In the peak of summer I took on this ventilated and mesh Rev’It Torque jacket, hoping it would prevent me from arriving at my destination uncomfortably sweaty.
My first ride in it was a trip home from work in the middle of a heatwave, and at 29°C I couldn’t feel much of a cooling benefit. I could, however, feel air flowing through the mesh panels, which was pleasant and stopped me from getting too stuffy.
In temperatures of around 25°C, which are more common, the jacket gives a cooling flow of air that helps with comfort. The exception is the back area, where fitting an optional back protector and wearing a rucksack combined to block the airflow and make my back sticky.
If you’re looking for testament of the amount of air that comes through, I found the contents of the chest pocket would get incredibly cold.
Most people with an iPhone will tell you their phones don’t like getting cold and it makes the batteries drain very quickly. Often I’d find my phone with significantly less battery after a ride than when I set off. It isn’t what I wanted, but it shows the air was getting through.
The use of a jacket like this was a bit limited as when the weather got more chilly towards September, I needed to wear a hoodie underneath when riding back from friends’ houses at night. I found there was room to fit it underneath, but the jacket was also slim enough to allow a hoodie to go over the top of it.
I wore the jacket coupled with denim riding jeans and a pair of bike boots, which made sure I looked casual and cool – very important to a 17-year-old like me – but that I was dressed for the slide as well as the ride.
The 600-denier outer feels substantial enough to take a bit of a slide, but obviously the comfort is a trade-off for the protection of leather. Around town this jacket is a good choice for comfort it provides, but I personally wouldn’t want to wear it for long motorway slogs or a trip up to the twisties.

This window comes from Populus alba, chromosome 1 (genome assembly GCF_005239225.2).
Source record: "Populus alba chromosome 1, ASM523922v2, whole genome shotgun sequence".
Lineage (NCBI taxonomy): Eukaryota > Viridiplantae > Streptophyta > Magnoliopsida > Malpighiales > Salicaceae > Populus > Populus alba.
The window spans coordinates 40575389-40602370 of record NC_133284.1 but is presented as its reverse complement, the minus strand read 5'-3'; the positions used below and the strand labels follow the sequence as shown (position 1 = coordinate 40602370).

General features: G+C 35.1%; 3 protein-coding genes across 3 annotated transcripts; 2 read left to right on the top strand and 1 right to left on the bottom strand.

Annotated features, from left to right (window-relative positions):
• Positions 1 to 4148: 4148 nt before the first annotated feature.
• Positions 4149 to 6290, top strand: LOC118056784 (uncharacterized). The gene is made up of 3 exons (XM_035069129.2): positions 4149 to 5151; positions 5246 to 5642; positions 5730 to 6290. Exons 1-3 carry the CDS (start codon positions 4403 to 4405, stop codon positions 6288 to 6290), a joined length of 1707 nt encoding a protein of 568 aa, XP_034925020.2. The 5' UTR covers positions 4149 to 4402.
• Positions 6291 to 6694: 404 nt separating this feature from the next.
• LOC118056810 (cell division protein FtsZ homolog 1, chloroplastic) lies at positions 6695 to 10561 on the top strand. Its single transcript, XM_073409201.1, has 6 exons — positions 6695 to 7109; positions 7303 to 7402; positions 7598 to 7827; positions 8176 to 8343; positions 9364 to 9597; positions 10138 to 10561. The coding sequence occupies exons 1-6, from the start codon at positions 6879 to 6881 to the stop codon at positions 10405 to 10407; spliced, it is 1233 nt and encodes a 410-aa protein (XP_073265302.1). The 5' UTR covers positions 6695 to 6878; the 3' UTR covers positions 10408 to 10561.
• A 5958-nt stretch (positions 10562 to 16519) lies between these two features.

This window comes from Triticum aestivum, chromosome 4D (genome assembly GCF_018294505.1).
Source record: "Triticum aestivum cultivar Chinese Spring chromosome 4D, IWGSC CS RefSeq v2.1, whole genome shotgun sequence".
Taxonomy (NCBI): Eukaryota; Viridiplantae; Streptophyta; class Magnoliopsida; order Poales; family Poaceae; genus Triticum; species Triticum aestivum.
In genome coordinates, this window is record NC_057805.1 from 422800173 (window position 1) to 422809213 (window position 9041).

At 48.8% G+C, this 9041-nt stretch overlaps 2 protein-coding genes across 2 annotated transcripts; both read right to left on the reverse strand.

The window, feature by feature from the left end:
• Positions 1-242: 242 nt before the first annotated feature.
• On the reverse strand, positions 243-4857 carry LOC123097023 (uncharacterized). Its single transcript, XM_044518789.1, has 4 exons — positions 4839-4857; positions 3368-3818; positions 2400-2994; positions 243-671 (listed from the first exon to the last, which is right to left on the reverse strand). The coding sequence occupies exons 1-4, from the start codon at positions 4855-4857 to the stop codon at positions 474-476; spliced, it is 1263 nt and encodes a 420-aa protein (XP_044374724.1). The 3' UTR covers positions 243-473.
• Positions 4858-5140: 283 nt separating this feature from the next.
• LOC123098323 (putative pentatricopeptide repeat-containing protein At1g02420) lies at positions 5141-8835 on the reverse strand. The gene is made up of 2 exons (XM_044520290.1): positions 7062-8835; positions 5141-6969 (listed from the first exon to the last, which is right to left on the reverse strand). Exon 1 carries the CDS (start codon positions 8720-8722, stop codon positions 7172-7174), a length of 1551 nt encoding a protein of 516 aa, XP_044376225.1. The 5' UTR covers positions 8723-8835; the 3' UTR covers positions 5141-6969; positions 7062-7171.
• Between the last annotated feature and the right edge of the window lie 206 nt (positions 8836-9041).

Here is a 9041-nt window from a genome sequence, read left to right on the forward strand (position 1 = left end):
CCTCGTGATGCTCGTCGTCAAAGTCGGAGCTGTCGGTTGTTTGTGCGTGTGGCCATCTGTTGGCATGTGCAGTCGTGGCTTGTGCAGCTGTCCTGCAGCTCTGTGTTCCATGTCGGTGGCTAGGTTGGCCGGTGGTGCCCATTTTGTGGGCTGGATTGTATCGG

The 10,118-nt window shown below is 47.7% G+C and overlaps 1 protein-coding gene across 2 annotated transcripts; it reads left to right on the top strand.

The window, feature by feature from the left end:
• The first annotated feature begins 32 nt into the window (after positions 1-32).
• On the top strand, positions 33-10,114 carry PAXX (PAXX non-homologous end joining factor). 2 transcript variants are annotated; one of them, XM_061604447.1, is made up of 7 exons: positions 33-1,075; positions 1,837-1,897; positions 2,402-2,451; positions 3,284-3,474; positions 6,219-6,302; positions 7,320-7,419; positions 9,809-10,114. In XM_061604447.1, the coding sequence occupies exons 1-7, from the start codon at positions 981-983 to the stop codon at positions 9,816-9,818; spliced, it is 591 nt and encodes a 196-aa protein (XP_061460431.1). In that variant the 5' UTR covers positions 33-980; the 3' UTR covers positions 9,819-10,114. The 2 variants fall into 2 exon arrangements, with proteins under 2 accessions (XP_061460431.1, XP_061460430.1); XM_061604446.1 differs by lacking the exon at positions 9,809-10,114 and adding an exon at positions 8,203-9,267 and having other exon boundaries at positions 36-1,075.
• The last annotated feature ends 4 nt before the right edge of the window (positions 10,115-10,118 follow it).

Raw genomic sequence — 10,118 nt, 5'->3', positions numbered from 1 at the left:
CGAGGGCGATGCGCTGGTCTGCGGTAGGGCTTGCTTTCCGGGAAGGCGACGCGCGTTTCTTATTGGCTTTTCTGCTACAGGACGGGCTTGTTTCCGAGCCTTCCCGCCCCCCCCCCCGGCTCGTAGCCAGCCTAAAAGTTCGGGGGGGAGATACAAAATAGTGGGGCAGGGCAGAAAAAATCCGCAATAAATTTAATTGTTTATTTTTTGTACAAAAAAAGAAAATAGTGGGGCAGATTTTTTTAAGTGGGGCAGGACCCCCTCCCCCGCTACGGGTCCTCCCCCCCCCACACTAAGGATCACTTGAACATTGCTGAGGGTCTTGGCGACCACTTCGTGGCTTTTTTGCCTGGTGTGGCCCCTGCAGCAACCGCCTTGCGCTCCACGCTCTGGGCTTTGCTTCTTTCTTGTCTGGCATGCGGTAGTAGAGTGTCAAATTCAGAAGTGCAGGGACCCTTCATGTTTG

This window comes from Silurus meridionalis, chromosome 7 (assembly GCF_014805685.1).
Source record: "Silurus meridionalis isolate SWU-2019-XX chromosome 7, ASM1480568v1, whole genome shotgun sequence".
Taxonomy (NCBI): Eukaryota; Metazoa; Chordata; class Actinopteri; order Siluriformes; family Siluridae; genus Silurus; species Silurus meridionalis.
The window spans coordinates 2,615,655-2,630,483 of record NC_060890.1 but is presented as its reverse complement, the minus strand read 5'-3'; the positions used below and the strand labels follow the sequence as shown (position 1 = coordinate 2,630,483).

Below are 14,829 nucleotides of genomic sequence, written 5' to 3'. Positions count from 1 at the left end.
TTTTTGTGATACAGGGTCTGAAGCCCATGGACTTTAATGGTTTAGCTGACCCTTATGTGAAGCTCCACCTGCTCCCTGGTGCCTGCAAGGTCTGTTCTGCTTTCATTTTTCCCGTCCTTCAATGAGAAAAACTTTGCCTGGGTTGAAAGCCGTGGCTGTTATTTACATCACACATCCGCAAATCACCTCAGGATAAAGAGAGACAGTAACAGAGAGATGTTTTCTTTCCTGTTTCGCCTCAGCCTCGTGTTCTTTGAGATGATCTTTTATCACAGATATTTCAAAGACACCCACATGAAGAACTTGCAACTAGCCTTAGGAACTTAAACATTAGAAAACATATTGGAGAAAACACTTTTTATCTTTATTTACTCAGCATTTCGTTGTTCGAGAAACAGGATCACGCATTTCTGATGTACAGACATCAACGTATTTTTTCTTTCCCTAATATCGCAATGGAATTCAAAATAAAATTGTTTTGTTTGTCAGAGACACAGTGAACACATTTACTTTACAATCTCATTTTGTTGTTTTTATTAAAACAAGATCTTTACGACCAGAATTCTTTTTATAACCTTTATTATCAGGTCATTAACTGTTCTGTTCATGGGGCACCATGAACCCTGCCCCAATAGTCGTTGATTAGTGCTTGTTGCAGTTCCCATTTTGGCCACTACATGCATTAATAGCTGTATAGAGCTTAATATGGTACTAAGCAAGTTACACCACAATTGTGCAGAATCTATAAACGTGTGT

It comes with a removable liner that’s not only waterproof, but it also keeps the wind from blowing directly over the skin, so I stay a bit warmer.
When removed the liner packs down small enough to be tucked into the bottom of a bag, or even under the seat of some bikes, ensuring it’s always handy when needed.
The liner clips inside the jacket and has a separate zip to seal internally. Britain’s ‘summer’ always delivers the inevitable downpour and when I was caught in a couple the lining did its job perfectly, making sure I stayed dry from the rain while still being breathable so I didn’t get sticky from sweat.
I found the liner’s loops and poppers a bit fiddly to get clipped into the jacket, especially the ones in the sleeves as I had to make sure they weren’t twisted. I eventually got the knack and discovered the best method was to put the liner on first and then put the jacket on over it (top tip!).
Adjusters on the cuffs, biceps and waist make it easy to get a snug fit and reduce the material flapping about and billowing as you’re riding along, which we all know can be incredibly annoying.
Having worn this through last summer, for me a highly vented jacket is almost a necessity when it gets very hot. The Rev’It Torque is a brilliant choice for someone who wants a good-looking, casual mesh jacket for nipping about town.